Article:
Family photos, letters, stories and expert research unity Jewish family members from the US and France
Righting a Wrong 162 Years Later
Building a case for membership in a lineage society
Bobbie Richardson proved that her 5th great-grandfather, Thomas Jones, did indeed serve in the Revolutionary War. The pension application of Thomas Jones was rejected, because they didn’t believe he had actually served in the war. It was such a touching story that even his congressman got involved, but Thomas died in 1854 at the age of 104 before he could prove his military service. His 5th great-granddaughter has now set the story straight.
After hearing about her husband’s ancestors firing the first shot at the Battle of Cowpens in 1781 in South Carolina, Bobbie Richardson wanted to discover her own patriotic story.
“It was just a dream of mine doing it,” Bobbie said. “My husband’s family was eligible for DAR (Daughters of the American Revolution), but it didn’t seem like any of them wanted to join, and of course I wasn’t eligible, and I kind of wanted to get my granddaughters in it, but I had no help.”
She started looking on Ancestry.com, but she didn’t know where to start. She even went to a genealogical library in her area.
“I tried to get help from some of the people there, but you know they gave me a library card. It wasn’t that helpful,” she said. “My family on my side, my grandfather, my father, my brother, my uncle were all in the service, World War I and II, and Vietnam, and I feel very patriotic, that I wanted to do something like this.”
“It came time for my birthday, and my family wanted to know what I wanted for my birthday, so I told them this was what I wanted, and that is what I got.”
Bobbie knew the research would be challenging, so she started working with AncestryProGenealogists research manager Krysten Baca and her team of genealogists. They helped Bobbie find a patriot ancestor, then gathered the necessary documentation for her membership application to the DAR.
An established patriot ancestor was identified, and Bobbie’s DAR membership application was prepared and sent to Washington, D.C. However, due to the DAR’s rigorous adherence to their genealogy guidelines, the verifying staff genealogist did not accept two documents that had been submitted to prove the lineage.
Bobbie faced substantial challenges in proving her descent from a Revolutionary War patriot, since her family history included not only common surnames, but also recent immigrations, complex migrations through Southern states with burned courthouses and other missing records, and Quaker pacifist ancestors. With persistence, another patriot ancestor named Thomas Jones, of Duck Creek Hundred, Kent County, Delaware, was identified by AncestryProGenealogists. But even this proved problematic, since his application for a pension had been repeatedly rejected.
Thomas Jones was born in 1750 in Wales. Although he had recently immigrated to America, he served his new country by fighting for its independence. He served in a Delaware company named the Battalion Flying Camp (a mobile strategic reserve of troops). However, when he submitted his application for his rightful pension, his claim was rejected because he did not have adequate proof of his service. Thomas enlisted the aid of his congressman, the Hon. John Johnson, but died while still fighting for his pension. The congressman never returned Jones’s file, which created significant challenges for AncestryProGenealogists’ research.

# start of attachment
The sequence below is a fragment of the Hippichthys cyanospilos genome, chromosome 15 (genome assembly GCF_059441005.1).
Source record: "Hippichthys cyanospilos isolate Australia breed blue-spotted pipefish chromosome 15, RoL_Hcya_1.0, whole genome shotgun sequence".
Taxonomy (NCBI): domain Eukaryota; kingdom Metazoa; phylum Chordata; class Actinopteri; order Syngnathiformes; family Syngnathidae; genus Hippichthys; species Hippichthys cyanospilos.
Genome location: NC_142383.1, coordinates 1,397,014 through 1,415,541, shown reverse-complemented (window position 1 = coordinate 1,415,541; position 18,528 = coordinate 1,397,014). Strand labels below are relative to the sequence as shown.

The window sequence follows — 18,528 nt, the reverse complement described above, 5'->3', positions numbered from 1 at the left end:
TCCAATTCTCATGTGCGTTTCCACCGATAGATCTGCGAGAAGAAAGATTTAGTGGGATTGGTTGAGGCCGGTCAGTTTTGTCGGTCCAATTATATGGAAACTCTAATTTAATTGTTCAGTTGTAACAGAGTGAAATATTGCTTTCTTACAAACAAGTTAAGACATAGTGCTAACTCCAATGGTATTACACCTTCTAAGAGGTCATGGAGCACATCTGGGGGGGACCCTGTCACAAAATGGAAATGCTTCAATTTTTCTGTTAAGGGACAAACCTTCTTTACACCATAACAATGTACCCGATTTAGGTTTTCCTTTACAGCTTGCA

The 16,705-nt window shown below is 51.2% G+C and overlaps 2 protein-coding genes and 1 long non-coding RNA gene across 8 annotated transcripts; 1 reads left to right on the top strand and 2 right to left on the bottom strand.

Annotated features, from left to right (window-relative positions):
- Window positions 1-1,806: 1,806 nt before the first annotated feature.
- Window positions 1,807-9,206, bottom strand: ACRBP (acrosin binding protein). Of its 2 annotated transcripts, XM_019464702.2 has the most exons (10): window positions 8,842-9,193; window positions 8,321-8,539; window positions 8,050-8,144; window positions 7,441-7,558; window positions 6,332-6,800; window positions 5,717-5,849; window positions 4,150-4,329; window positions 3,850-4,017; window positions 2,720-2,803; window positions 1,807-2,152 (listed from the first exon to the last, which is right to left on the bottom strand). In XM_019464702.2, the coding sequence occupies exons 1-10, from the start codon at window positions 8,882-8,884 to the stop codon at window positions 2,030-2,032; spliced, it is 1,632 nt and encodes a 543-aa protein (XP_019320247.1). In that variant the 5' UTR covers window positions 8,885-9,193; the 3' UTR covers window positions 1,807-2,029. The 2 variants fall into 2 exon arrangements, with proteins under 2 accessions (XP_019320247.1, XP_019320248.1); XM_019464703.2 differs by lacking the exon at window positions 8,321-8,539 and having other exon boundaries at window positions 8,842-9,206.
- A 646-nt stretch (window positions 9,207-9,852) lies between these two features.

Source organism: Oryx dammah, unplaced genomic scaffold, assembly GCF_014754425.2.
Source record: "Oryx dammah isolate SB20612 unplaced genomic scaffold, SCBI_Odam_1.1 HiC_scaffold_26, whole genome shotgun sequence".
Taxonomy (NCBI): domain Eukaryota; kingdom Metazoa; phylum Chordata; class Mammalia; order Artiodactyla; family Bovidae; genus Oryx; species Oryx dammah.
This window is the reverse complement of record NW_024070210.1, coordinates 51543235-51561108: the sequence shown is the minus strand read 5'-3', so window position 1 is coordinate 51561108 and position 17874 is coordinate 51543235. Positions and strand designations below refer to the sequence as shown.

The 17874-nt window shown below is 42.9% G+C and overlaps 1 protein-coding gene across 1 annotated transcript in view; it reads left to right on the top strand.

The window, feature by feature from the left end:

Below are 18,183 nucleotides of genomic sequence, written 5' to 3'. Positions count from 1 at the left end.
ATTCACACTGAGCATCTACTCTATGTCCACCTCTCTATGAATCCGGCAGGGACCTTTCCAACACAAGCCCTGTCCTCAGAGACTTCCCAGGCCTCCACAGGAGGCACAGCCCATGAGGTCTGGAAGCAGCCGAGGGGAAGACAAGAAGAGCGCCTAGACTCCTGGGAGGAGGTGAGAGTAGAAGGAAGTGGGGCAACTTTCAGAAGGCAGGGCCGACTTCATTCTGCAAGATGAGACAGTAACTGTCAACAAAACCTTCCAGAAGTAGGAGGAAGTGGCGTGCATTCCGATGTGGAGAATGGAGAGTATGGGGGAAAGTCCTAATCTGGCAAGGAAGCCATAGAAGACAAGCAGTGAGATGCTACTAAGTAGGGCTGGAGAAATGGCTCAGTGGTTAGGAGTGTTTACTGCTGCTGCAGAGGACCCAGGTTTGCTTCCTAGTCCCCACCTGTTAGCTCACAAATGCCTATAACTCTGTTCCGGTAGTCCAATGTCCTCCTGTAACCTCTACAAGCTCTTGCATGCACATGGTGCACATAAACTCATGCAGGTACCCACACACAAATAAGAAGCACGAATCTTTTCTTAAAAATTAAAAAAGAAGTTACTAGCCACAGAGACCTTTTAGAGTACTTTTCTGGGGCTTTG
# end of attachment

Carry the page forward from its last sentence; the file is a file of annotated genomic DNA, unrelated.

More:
Figure 1 - Rejected pension application. Source: Fold3
Figure 2 - Pension Office letter, dated 21 December 1854. Source: Fold3
In 1923, the DAR established Thomas Jones as a patriot, but after 1990 stopped accepting applications for membership through this patriot. While he is buried in Barnesville, Ohio, with a military marker that honors his Revolutionary War service, there was a cloud that has persisted regarding the credibility of his claim, and the DAR coded his patriot profile that “Future Applicants Must Prove Correct Service.”
Extensive work was conducted by researchers in four states, including Delaware SAR state registrar William C. Regli; Florida State Society DAR registrar Cindy Weatherby; and DAR team leader/staff genealogist, Delaware research specialist, and author Margaret Deakyne “Peggy” Mealy. Peggy took a personal interest in Bobbie’s story, since they shared the same Quaker ancestry. Using the all-name index of the Revolutionary War Pensions on Fold3, the pension file of fellow soldier Edward Kearney validated Thomas Jones’ claim of serving under Captains James Raymond and Matthew Manlove and Colonel Samuel Patterson in the Battalion Flying Camp. This pension file, combined with the Delaware tax records proving wartime residency, led to the conclusion that Thomas Jones’ service claims were indeed valid.
Because of Bobbie Richardson’s patriotic spirit and persistence in honoring her heritage, Thomas Jones will be rightfully acknowledged, and his 5th great-granddaughter will become an official member of the National Society Daughters of the American Revolution on July 5, 2016.
“I was elated to find out about Thomas Jones … to live that long and keep fighting for it, he really was a fighter,” Bobbie said.
“This whole entire time he was trying to get his pension, and they kept turning him down. He even had his congressman working on it, and then he passed away, he never did get his pension, but now he might be recognized that he was a soldier and get the recognition that he deserves.”
“You all are great. It is a little expensive, but it is worth it. It is a great, great honor, and I can’t wait to go to my first meeting.”
This 4th of July, Bobbie will finally be able to celebrate the Revolutionary War service of her patriot ancestor Thomas Jones, and she plans to continue to find other ways to give him the honor he deserves.